The state has registered revenue deficit in four out of five years during FY15-19 barring FY18 when it was in revenue surplus position amounting to Rs 2,082 crore. A similar situation was observed during FY10-14 when the state witnessed revenue deficit in four out of five years (revenue surplus in FY13 at Rs 4,211 crore).

In 2010, the fiscal deficit to GSDP was at 3.1 per cent, surpassing the Fiscal Responsibility & Budget Management (FRBM) target of 3 per cent. Thereafter, the ratio of Maharashtra has been below 3 per cent since FY11 within the FRBM norms. Between FY11 and FY14, the fiscal deficit of the state reduced considerably and was maintained below 2 per cent.

During the span of five years of 13th state assembly (from FY15 to FY19), fiscal deficit was lower than 1.5 per cent of the GSDP on two occasions (in FY16 and FY18). The state has been adhering to the debt-to-GSDP norm of 25 per cent as had been prescribed by the 14th Finance Commission. It has moderated from 16.3 per cent in FY14 to 15.6 per cent in FY19 mainly due to higher growth in nominal GSDP.

The state has increased its spending on the agriculture and allied activities in the past five years. The share of expenditure (revenue plus capital) on agriculture and allied services in the total expenditure of the state has increased from 5 per cent in FY10-14 to 8 per cent in FY15-19, highlights the report.  

Physical infrastructure -marginal improvement

Rail density in Maharashtra has seen a marginal improvement from 18.6 km per thousand sq km in FY14 to 18.8 km per thousand sq km in FY17. Road network in the state has expanded with density per 100 sq km of area increasing from 197.8 km in FY14 to 202.8 km in FY17. The state has faced power constraints over the years leading to load shedding in most parts of the state during the peak season. However, the power deficit in the state has declined from 16.6 per cent in FY10 to 1.3 per cent in FY14 and further to 0.2 per cent in FY17. Tele density in the state has improved considerably from 91.3 per cent in FY14 to 107.1 per cent in FY19.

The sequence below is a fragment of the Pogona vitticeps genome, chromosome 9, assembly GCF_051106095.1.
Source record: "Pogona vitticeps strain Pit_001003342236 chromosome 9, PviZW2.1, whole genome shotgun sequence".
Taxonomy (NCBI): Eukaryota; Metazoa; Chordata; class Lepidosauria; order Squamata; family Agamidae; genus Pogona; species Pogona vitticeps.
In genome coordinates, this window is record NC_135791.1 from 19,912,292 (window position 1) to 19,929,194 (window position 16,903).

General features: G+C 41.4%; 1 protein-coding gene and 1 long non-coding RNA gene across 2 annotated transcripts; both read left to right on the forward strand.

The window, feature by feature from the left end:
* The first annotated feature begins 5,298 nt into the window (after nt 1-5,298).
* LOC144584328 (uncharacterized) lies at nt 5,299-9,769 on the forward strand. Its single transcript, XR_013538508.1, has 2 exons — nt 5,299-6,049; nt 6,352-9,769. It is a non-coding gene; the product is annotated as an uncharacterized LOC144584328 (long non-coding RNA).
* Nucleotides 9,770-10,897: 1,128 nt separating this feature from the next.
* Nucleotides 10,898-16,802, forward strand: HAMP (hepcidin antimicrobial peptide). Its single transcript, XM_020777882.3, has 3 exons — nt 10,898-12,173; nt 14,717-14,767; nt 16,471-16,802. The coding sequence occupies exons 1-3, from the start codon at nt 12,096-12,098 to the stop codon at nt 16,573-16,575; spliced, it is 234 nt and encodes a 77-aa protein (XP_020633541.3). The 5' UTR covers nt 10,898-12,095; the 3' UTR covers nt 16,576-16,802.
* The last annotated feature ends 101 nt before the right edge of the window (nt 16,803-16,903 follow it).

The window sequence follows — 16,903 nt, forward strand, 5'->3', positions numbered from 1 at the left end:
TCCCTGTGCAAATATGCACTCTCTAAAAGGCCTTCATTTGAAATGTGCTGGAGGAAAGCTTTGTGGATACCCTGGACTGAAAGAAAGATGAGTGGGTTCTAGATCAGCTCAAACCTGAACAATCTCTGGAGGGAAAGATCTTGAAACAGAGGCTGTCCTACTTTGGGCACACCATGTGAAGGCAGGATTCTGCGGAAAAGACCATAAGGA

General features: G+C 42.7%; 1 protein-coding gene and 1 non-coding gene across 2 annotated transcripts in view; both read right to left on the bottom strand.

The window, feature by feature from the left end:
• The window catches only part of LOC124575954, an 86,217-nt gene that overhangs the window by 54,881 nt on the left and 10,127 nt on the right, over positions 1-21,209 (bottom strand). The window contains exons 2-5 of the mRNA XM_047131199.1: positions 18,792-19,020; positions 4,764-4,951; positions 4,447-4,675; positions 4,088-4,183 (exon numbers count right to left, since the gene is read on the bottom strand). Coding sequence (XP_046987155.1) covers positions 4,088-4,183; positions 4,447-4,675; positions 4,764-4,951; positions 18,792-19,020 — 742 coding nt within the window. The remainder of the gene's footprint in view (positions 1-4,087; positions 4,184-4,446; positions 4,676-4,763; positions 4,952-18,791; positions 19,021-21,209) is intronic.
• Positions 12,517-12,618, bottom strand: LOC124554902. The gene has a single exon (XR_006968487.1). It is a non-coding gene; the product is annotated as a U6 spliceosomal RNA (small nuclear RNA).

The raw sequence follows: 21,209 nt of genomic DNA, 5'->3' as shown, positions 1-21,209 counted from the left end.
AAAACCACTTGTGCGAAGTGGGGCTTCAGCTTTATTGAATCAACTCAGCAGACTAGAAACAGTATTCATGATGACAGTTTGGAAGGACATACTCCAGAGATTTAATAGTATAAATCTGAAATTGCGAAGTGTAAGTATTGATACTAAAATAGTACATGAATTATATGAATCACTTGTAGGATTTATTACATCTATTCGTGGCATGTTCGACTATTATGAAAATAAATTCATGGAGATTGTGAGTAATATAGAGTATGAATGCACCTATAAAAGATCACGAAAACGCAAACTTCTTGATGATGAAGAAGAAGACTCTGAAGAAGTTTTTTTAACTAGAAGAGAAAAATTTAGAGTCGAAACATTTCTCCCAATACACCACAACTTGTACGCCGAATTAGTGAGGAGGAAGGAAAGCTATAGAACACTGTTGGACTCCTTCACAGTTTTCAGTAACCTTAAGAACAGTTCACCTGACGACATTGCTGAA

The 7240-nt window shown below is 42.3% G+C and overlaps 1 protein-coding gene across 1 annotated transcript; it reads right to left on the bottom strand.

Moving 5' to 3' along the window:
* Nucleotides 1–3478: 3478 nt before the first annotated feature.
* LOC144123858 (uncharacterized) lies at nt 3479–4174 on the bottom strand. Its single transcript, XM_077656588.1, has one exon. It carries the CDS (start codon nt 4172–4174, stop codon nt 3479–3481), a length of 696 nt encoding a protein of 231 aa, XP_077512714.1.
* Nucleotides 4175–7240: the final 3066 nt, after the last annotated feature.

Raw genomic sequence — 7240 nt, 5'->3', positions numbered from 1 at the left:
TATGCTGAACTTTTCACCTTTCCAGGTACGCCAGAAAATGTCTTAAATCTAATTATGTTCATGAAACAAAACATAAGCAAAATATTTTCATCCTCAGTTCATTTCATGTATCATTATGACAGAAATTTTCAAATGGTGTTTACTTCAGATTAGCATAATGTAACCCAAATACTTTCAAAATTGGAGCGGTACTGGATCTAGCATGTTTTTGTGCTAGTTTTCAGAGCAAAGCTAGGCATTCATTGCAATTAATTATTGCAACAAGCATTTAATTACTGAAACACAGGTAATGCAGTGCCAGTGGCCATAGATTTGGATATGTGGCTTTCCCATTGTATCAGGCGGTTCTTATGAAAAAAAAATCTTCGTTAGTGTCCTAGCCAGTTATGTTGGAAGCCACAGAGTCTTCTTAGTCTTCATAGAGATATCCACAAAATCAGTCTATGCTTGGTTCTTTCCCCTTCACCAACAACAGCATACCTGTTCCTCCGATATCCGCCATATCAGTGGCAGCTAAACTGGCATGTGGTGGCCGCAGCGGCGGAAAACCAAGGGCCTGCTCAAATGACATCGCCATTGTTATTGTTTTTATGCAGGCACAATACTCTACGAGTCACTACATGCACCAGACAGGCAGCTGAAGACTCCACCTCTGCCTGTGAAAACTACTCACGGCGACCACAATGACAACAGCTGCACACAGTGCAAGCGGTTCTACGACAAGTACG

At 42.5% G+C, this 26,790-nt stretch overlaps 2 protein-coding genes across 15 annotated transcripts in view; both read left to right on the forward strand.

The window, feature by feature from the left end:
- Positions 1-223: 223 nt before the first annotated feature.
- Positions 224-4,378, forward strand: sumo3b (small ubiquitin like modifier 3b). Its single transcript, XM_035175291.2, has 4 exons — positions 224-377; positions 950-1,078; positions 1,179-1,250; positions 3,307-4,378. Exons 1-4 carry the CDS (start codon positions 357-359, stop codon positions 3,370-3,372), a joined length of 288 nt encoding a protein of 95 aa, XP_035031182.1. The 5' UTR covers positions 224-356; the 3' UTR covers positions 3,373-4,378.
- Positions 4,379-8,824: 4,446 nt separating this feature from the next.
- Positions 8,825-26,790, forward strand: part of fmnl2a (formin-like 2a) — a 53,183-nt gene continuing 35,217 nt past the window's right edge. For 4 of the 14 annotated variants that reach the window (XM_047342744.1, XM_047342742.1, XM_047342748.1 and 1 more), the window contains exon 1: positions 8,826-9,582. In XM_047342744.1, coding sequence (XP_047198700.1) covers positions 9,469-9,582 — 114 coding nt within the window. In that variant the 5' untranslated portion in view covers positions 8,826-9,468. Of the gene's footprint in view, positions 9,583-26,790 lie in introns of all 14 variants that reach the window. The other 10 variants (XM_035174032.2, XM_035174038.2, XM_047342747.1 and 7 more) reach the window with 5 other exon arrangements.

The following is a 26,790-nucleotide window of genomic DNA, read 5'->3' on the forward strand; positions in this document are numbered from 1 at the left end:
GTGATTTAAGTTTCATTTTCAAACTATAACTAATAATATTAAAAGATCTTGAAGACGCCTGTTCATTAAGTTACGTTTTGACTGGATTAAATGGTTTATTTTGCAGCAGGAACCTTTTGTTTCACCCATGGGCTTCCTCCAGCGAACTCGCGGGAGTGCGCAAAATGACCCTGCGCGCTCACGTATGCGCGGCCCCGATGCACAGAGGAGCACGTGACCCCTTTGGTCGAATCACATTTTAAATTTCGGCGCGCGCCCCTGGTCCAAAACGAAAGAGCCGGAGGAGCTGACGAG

Job scenario

While the BJP promises to provide five crore jobs over the next five years, the current situation on unemployment in the state is no different from the country as a whole. According to Centre for Monitoring Indian Economy (CMIE)'s monthly time-series data on unemployment, Maharashtra's unemployment rate rose around 1.7 percentage points over the last twelve months compared to a 70 basis points rise at all-India level over the same period. States such as Delhi and Bihar have witnessed a much sharper growth of 7.9 percentage points and 4.9 percentage points over this period. Maharashtra's current unemployment rate of 5.7 per cent in September 2019 is almost 2 percentage points below the all-India level.         

The state's economy has been growing at a steady pace with an impressive growth in industrial sector during the tenure of 13th state assembly (FY15-19). Despite sustained revenue deficit over the years, the fiscal deficit has remained well within the FRBM target while the debt levels are also sustainable, points out the report. The infrastructure has also seen marginal improvement in terms of road, railways, telecom and power. Although new investments are growing, so are the stalled projects. It is a cause of concern.